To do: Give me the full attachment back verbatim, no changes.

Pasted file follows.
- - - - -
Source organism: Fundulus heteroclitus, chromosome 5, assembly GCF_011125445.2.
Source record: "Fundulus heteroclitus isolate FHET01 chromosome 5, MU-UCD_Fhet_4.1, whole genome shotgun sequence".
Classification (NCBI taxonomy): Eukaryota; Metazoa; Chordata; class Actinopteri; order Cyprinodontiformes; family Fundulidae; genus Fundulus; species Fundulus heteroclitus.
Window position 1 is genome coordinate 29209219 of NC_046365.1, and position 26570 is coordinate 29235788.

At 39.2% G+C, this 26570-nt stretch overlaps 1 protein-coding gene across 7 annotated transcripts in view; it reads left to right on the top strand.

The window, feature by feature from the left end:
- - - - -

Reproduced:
Source organism: Fundulus heteroclitus, chromosome 5, assembly GCF_011125445.2.
Source record: "Fundulus heteroclitus isolate FHET01 chromosome 5, MU-UCD_Fhet_4.1, whole genome shotgun sequence".
Classification (NCBI taxonomy): Eukaryota; Metazoa; Chordata; class Actinopteri; order Cyprinodontiformes; family Fundulidae; genus Fundulus; species Fundulus heteroclitus.
Window position 1 is genome coordinate 29209219 of NC_046365.1, and position 26570 is coordinate 29235788.

At 39.2% G+C, this 26570-nt stretch overlaps 1 protein-coding gene across 7 annotated transcripts in view; it reads left to right on the top strand.

The window, feature by feature from the left end: